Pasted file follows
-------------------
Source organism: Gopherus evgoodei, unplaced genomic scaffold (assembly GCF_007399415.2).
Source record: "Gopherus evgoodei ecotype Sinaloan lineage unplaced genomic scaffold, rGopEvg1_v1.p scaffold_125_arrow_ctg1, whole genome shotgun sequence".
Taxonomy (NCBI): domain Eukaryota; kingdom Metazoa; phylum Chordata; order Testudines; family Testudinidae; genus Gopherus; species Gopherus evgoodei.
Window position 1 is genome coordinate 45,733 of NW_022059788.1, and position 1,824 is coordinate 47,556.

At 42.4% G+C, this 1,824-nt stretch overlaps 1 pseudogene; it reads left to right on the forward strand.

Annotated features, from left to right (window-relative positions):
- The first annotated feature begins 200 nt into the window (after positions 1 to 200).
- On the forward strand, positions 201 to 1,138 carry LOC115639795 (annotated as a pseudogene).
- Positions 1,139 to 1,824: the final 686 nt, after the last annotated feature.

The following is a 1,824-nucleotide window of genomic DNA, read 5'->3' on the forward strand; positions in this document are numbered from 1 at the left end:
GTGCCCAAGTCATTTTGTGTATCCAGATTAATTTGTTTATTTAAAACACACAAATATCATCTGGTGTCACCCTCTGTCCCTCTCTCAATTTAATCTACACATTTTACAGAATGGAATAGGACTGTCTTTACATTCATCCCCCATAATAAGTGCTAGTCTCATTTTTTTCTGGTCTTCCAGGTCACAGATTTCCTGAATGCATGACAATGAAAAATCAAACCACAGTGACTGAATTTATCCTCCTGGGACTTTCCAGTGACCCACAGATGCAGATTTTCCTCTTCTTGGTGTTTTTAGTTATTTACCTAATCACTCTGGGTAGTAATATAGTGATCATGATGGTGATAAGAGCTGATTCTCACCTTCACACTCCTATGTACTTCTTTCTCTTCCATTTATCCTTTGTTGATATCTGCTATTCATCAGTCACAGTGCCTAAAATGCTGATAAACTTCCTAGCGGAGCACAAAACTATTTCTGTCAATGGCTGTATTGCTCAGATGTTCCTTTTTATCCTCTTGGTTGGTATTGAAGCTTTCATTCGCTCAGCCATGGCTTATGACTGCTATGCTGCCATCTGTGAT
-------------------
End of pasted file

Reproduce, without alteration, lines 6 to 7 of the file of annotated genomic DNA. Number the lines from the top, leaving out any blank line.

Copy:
Annotated features, from left to right (window-relative positions):
- The first annotated feature begins 200 nt into the window (after positions 1 to 200).